What is adaptation? Adaptation means building resilience to the impacts of climate change, such as extreme weather. It complements mitigation efforts that attempt to reduce greenhouse gas emissions and limit the risks from the climate crisis.
The role of adaptation has grown in climate policy negotiations in recent years, and was key to the Paris Agreement. However, it is still massively under financed.
As Fiona Harvey explains in her Cop28 jargon buster:
“The world has already warmed by 1.1-1.2C above pre-industrial levels, and some of the impacts of the current heating are irreversible, so even if we succeed in cutting emissions drastically, we will still need to adapt to the impacts of more extreme weather.
Infrastructure, including transport, telecommunications networks, housing and rural areas will need to be adapted and protected, for instance by building railways less likely to buckle in the heat or roads less likely to melt, and building houses that will not overheat.”
The global goal on adaptation (GGA) – a collective commitment proposed by the African group in 2013 and established under the Paris agreement – is meant to serve as a framework to drive political action and finance for adaptation on the same scale as mitigation, and is also due to be completed in Dubai. Key questions about the design, scope, implementation, tracking and who should pay have stymied progress for the last eight years – and also at Cop28, where a final report defining the GGA has been promised. On Saturday we published a story on concerns from the Africa group about the lack of progress on adaptation, which the chief negotiator described as a “life and death” issue for the continent.
Draft text was finally published this morning, and as always it’s a mixed bag. Here are some of the key takeaways from Harjeet Singh, head of global political strategy at the Climate Action Network, a coalition of almost 2000 climate groups.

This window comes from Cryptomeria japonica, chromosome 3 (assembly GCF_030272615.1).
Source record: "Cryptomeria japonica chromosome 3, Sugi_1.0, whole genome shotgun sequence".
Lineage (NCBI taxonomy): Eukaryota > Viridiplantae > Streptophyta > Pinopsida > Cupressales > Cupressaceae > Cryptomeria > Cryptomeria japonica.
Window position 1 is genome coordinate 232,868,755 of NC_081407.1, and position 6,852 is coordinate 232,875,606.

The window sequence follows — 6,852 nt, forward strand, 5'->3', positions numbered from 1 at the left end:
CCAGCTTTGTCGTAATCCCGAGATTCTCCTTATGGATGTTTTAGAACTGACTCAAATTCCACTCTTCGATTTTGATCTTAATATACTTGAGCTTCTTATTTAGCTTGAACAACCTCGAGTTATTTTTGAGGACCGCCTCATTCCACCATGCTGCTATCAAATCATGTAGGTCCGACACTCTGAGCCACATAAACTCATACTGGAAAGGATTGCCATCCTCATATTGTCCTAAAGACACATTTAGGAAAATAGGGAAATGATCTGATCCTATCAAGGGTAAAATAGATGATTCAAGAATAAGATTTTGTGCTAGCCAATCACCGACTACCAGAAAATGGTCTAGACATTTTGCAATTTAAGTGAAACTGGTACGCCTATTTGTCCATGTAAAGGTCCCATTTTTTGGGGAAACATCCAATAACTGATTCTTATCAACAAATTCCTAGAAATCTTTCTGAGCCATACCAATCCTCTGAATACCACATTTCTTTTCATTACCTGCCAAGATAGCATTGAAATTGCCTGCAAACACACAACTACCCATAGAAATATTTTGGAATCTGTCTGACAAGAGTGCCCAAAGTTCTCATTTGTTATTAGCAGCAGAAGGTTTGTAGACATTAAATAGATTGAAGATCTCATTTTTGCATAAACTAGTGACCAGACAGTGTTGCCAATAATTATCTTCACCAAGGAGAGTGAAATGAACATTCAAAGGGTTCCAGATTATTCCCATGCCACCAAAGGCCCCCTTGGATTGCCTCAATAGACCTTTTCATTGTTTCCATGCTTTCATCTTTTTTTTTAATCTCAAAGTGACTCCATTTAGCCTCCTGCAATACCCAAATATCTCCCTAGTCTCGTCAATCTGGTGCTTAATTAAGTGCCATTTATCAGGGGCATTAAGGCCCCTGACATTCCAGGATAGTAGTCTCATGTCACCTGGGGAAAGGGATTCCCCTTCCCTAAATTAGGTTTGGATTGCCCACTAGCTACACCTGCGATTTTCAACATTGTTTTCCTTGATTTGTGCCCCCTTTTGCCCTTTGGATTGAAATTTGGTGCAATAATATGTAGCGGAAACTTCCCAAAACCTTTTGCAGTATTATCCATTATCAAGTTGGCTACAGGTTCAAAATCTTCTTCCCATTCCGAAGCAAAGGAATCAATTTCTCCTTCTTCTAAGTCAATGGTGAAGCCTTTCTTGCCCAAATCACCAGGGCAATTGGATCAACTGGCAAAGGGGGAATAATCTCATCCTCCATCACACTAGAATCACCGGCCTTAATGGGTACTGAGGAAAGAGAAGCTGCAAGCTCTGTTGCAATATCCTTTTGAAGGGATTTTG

The finance gap is highlighted, and developed countries are urged to double finance from 2019 levels by 2025 but the text doesn’t reflect the urgency or mention the latest UN adaptation gap report which said finance for adaptation needed to reach $194-366bn (£155-290bn) a year.
Equity and Common But Differentiated Responsibilities (CBDR) – which are core issues for developing historically low emission countries and form part of UNFCCC framework and Paris agreement – is being fought by some developed countries, which inserted a ‘no text’ option into the draft
Setting specific measurable targets for global adaptation is key for the GGA to be meaningful, but it looks like this could be further delayed with another two-year work program to develop metrics to measure progress on adaptation related to water scarcity, water-related hazards, health, food, agriculture, and ecosystems,
There are important references to human rights, intergenerational rights, social justice, vulnerable groups, cascading risks and social protection measures.
“The document acknowledges the significant gap in adaptation finance, however, the crucial issue remains the prompt and effective bridging of this gap by developed countries, in line with their financial obligations under UN climate agreements.”
Teresa Anderson, global lead on climate justice for ActionAid international, said: